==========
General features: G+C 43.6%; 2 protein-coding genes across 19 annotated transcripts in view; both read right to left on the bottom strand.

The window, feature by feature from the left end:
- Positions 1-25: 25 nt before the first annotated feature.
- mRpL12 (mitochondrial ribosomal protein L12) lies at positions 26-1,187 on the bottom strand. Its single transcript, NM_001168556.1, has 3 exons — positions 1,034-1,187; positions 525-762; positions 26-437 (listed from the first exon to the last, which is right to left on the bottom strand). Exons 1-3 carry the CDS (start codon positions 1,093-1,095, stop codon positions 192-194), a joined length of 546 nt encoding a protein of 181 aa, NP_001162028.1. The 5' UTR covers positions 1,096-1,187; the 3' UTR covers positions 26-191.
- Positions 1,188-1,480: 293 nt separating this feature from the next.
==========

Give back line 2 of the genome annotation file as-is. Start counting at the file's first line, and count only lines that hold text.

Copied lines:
The window, feature by feature from the left end: